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A sporty performer;Ross Finlay discovers an MG makeover that di dn't cost a mint - The Herald (United Kingdom); Apr 24, 2002

IN among all MG Rover's plans for things like a Chinese alliance, a Ford V8-engined ex-Italian GT car and so on, the MG ZS range may seem rather conventional, being basically a reworking of the Rover 45.

It's a curious thing, though, in a month when MG is celebrating the production of its 1.5 millionth car since the marque was established in the 1920s, that the total includes half as many saloons as open two-seaters. The ZS is by no means out of place.

MG has demonstrated some ingeniously inexpensive ways of getting into new areas of marketing and promotion. The X80 coupe, due next year, is a reworked Qvale Mangusta which didn't need a complete development programme of its own. And the MG XPower brand will be appearing in American CART racing thanks to a joint project with engine builder John Judd.

Similarly, with the ZS sports model range there was nothing like a blank cheque available. Tinkering around with exterior styling and the look of the cabin didn't cost a lot, and the MG chassis people were able to uprate the car by knowing exactly what to do about handling.

There's a basic ZS 120 and a ZS+ 120 with a slightly better specification. These cars use the 1.8-litre K-series engine which seems likely to have a longer life than was expected at one time, as it gains improved emission control. The 120 catalogue includes a Stepspeed automatic transmission which isn't available in the altogether more businesslike ZS 180.

Prices for the 120 models start at (pounds) 12,680, and the 180 costs (pounds) 15,825 as a five-door hatchback, (pounds) 16,640 as a four-door saloon.

The ZS 180 is a serious performance saloon. That means very firm suspension and low-profile tyres which pick up all the bumps and corrugations on the tarmac. So the car feels fine on smooth going, but jerky on second-rate minor road surfaces.

One great thing about the way the 180 handles at speed is its ability to turn immediately into a corner. The front end steers exactly where it's pointed, to the nearest half-inch, and that's not quite as common as the makers of sports saloons would have us believe.

Being front-wheel drive, the MG doesn't enjoy the all-wheel traction of its more expensive 4WD turbo rivals, but the normally aspirated engine doesn't have their peaky power delivery either. This is the 2.5-litre KV6 engine tuned to 174bhp, the 180 in the model name being slightly optimistic.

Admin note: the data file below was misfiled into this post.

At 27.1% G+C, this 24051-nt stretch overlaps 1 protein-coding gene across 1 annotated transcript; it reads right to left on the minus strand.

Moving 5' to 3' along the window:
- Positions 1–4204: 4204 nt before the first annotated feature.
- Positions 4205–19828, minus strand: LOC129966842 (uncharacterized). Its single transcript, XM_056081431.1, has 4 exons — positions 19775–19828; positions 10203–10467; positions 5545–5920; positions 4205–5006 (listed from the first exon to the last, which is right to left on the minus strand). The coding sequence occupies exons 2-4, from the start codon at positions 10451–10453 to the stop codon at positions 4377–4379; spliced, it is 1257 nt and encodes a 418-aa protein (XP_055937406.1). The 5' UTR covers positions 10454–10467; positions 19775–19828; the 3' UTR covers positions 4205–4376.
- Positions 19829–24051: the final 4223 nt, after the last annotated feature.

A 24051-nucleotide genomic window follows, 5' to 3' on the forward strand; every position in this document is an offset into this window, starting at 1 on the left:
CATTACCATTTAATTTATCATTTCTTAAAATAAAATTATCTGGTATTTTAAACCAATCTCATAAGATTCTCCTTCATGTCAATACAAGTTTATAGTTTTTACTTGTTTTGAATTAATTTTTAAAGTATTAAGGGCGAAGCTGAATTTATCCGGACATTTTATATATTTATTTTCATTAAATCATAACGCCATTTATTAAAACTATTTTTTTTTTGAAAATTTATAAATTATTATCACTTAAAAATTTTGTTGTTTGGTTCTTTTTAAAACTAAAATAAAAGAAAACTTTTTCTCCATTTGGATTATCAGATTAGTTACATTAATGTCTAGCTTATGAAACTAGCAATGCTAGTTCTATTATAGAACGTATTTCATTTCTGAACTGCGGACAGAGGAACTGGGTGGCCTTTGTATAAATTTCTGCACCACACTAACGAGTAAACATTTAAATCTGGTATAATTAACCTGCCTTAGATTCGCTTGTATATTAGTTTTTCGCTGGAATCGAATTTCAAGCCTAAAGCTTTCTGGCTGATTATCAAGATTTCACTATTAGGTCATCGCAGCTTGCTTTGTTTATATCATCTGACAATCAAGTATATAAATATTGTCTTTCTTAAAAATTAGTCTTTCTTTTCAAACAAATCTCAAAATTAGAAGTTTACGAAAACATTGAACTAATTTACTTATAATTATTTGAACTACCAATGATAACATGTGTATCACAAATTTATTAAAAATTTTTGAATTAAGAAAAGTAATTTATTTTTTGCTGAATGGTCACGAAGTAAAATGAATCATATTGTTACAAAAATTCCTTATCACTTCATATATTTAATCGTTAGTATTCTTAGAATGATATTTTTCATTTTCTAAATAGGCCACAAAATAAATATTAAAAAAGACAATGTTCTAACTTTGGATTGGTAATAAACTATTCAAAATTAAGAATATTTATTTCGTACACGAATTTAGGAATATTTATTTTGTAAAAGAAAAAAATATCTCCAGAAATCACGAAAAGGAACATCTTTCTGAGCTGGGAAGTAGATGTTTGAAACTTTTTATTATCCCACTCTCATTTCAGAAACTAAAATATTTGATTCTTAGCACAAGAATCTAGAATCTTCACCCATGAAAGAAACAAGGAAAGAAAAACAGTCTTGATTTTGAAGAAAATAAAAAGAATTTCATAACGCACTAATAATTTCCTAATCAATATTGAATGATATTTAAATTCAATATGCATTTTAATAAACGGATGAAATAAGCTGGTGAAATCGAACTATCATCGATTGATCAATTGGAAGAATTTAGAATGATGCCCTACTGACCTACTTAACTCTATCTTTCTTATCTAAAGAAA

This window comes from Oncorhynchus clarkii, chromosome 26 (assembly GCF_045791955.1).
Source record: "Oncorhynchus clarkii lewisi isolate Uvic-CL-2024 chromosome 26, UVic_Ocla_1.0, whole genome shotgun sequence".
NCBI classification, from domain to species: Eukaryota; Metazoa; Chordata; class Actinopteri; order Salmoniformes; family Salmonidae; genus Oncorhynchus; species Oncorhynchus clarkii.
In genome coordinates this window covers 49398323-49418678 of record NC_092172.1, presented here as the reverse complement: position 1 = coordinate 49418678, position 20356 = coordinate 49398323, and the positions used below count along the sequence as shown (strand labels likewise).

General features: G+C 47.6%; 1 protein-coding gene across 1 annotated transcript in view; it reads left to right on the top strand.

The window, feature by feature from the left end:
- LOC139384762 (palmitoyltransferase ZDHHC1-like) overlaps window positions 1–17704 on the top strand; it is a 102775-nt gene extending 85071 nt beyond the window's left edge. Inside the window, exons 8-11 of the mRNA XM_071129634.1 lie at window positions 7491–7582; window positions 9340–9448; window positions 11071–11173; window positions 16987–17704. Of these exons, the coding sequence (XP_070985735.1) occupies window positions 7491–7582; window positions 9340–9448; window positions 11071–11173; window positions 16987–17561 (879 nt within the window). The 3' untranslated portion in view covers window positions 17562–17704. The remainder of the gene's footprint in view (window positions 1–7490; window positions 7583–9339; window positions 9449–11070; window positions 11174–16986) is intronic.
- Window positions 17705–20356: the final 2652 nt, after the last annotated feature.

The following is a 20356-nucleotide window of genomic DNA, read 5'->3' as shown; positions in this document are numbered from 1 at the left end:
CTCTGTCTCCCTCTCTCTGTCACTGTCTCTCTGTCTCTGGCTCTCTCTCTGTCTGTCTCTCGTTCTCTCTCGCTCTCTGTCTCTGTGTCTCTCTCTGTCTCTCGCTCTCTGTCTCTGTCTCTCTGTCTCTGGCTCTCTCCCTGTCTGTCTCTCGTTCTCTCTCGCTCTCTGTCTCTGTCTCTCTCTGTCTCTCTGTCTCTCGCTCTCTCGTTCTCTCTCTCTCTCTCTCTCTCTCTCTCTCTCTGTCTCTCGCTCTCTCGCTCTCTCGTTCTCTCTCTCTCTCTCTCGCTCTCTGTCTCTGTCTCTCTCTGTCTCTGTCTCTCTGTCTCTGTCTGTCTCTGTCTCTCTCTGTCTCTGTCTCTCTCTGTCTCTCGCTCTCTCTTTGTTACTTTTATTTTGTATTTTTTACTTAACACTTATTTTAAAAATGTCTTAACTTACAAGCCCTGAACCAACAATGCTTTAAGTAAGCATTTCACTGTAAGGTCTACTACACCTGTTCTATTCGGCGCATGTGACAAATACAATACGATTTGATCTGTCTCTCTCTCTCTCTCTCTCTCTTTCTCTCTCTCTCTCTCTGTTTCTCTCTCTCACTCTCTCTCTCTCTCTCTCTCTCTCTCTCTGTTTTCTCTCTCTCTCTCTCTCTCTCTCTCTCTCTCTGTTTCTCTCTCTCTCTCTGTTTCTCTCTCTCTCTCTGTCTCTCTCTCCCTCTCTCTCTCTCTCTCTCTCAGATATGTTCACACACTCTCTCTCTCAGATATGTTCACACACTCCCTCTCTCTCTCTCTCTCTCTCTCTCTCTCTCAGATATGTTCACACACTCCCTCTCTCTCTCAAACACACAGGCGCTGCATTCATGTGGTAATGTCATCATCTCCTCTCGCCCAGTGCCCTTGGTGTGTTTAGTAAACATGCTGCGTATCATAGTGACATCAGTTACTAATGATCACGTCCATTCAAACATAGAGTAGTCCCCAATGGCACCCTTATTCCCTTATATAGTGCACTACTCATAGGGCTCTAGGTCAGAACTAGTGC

With 177lb ft of torque coming in at 4000rpm, the ZS 180 gets to 60mph in 7.3 seconds and on to a test track top speed just short of 140mph. So the fastest MG saloon is no slouch, and the appeal of this kind of specification is the linear power delivery. The power comes in smoothly, although, just to emphasize that this isn't transport for Mr Milquetoast, there's quite a bark as the revs rise.

While MG has a ZS team in the British Touring Car Championship, the race cars don't use the 2.5 KV6 engine, being restricted by the regulations to two-litre capacity.

In the showroom 180, upgrades from the 120 specification include much larger disc brakes. The gear ratios are also closer, and the gear lever itself has a shorter throw.

Economy in the 180 is around 41mpg on the extra urban test, and just under 30mpg combined. With the current engine, CO2 emissions are 227g/km.

Considering the deep front bumper, fog-lamps, huge rear spoiler, 17in multi-spoke alloy wheels and modified side sills, it's no surprise that the ZS 180 looks the part of a sports saloon. It also has a chromed tail-pipe, just in case anybody behind doesn't get the message from the looming boot-lid spoiler.

Inside, there's also no mistaking the emphasis. The 180 has figure-hugging sports front seats, a leather-rimmed steering wheel, a leather gear lever top and part-leather upholstery. There's a fair amount of passenger room, because the Rover 45-based MG starts out with a family-car bodyshell.

There's plenty of luggage space too. In fact, the 180 could easily have far more, because it's fitted with an ''instant mobility'' system, which means no spare wheel but a tyre-inflating gadget. That and its packing take up all the room in what would otherwise be the spare wheel well.
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